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Papéis Avulsos
J.M. Machado de Assis
publisher: , 1882

translated as:
The Psychiatrist and Other Stories
publisher: Querido, Amsterdam, 1963
translation: William L. Grossman / Helen Caldwell

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This selection of twelve of the best of Machado de Assis’s short stories (he wrote altogether almost two hundred), is headed by "The Psychiatrist". This is in fact one of his most important works, running to some 50 pages, and less a short story than a comic philosophical tale in the style of Swift or Voltaire. It is set in the last years of Portuguese rule in Brazil, in Itaguaí, a small town not far from Rio de Janeiro. The central character is a doctor, Simão Bacamarte, who decides to carry out a large scale experiment in the town, to define the frontiers of madness: predictably, the results are comic and perverse, ending up with Simão deciding that he himself is the only mad person in the town. On the way, a number of minor charcaters, like Simão’s wife, whose exclusive diet of "the wonderful Itaguaí pork" fails in its object of making her pregnant, or the psychiatrist’s cowardly side-kick, Crispim Soares, make this a comment on human nature in various of its aspects, including the political.

From the same collection, Loose leaves, published in 1882, comes "The Mirror", another typical mixture of comedy and philosophy: this time it is the essence of human beings, the "soul" which
is the subject. Jacobina is made Second Lieutenant in the (more decorative than useful) National Guard, and, with a handsome uniform. However, in a typical reversal, it turns out that, when he is alone, isolated from others’ flattery, it is not his sense of his own identity that saves him, so much as this uniform, without which he would disappear into the mirror. Two other stories, "Education of a Stuffed Shirt" and ‘Final Request’, are taken from this, the most comic and fantastic of Machado’s collections.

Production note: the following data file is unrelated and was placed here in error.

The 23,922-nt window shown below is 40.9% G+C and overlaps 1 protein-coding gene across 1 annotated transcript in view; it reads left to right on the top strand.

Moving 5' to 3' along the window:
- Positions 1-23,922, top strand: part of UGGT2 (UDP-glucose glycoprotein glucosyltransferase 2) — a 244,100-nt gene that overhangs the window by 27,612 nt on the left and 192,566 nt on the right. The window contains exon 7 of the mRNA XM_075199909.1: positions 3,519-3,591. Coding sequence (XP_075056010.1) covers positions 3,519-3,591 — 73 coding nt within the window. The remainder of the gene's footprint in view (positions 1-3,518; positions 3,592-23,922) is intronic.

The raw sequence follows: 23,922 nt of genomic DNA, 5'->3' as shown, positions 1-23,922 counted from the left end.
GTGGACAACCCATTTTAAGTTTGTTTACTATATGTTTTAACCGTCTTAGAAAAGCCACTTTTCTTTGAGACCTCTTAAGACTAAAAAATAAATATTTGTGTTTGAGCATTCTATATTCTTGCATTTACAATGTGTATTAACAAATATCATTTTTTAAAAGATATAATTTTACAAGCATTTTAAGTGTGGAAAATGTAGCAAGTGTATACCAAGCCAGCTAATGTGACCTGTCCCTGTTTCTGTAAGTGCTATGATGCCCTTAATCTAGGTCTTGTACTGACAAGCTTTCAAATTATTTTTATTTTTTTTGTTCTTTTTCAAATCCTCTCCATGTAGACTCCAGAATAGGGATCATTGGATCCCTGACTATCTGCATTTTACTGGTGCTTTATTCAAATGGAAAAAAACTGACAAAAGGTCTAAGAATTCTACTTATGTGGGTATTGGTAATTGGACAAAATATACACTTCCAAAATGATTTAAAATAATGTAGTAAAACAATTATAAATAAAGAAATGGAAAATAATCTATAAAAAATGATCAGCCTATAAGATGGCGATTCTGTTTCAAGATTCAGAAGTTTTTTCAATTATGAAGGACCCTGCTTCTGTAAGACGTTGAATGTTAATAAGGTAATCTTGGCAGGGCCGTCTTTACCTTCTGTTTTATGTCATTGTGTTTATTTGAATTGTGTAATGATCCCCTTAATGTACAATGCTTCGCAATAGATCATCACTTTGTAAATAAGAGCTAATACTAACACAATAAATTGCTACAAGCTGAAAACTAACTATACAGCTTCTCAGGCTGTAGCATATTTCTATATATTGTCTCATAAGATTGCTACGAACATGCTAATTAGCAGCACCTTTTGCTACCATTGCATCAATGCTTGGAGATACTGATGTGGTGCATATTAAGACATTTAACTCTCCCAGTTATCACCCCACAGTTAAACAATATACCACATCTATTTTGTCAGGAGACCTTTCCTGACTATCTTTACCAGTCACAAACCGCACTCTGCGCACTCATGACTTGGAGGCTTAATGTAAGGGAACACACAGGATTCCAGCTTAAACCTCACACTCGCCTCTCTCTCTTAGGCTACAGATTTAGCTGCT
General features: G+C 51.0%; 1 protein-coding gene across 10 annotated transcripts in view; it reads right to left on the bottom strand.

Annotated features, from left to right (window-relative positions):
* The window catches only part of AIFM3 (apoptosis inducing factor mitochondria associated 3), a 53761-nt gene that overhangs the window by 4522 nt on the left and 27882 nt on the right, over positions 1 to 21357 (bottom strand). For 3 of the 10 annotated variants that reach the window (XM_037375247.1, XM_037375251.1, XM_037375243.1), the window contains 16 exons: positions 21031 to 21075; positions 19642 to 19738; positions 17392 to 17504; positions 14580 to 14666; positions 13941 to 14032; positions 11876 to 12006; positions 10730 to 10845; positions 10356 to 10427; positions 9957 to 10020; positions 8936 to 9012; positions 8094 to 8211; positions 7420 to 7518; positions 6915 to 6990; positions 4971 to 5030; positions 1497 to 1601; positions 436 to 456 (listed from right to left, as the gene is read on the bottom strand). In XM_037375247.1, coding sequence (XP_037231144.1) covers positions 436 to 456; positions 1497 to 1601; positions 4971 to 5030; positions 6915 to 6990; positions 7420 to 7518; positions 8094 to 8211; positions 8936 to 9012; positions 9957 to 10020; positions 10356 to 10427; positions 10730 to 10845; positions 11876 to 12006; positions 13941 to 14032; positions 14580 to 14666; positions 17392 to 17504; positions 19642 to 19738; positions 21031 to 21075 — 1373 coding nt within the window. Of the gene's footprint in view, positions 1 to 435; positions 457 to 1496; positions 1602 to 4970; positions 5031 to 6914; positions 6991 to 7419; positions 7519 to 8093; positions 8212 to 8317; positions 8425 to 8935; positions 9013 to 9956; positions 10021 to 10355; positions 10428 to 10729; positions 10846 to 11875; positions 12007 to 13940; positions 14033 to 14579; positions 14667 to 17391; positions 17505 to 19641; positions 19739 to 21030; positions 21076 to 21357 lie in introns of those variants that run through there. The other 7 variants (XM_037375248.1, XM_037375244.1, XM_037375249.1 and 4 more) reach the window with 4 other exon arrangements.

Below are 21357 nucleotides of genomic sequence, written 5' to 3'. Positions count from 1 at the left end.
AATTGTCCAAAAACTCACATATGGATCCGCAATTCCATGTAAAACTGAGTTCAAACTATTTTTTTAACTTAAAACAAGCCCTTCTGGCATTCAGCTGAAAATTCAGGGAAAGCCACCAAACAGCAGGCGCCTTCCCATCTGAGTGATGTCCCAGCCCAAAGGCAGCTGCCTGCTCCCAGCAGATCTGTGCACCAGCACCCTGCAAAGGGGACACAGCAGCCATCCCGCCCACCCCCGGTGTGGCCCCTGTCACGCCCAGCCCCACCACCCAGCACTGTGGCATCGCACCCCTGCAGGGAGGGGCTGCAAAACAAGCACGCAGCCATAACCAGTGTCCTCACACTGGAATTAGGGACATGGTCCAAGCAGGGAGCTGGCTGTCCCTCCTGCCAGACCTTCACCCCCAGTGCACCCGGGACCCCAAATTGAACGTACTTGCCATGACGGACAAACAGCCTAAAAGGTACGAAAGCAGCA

Other stories, in a more realist vein, show Machado’s awareness of the brutal side of human nature: "The Secret Heart" is a study of sadism, climaxing in an unforgettable sense of cruelty wreaked on a mouse. "The Rod of Justice" and "Father versus Mother" show this in the context of slavery — they concentrate on figures who are poor, but free, and whose tight, tense situation induces them to vent their frustration on those beneath them, the slaves, with dreadful consequences. His sympathetic and intelligent treatment of women is beautifully displayed in "A Woman’s Arms", "Admiral’s Night", and "Midnight Mass", the latter a classic of unreliable narration. (

bookweb from:
Lezen&Cetera, Pieter Steinz

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[Contos fluminenses]


[Histórias Sem Data]

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Dom Casmurro

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